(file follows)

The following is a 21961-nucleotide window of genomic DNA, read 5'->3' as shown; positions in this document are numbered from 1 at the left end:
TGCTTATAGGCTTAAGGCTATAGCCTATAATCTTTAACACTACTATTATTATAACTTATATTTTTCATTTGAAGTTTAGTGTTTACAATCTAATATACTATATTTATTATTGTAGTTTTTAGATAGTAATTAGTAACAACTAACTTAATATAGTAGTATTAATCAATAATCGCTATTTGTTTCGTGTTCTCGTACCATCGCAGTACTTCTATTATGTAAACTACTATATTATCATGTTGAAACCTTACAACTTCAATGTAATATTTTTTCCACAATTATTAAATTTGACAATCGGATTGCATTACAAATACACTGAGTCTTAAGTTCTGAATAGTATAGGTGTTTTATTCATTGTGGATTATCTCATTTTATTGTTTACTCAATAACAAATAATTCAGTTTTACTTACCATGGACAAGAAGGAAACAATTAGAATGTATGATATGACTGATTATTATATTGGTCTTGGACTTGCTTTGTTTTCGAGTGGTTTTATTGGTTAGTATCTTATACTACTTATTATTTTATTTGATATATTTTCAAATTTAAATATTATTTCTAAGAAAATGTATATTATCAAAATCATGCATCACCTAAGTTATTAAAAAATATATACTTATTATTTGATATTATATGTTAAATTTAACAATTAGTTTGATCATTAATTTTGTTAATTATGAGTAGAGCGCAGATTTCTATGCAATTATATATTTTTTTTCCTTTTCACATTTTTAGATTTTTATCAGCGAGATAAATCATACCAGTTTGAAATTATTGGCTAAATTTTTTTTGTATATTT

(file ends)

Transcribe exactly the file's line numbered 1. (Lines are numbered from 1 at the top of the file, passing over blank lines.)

The following is a 21961-nucleotide window of genomic DNA, read 5'->3' as shown; positions in this document are numbered from 1 at the left end: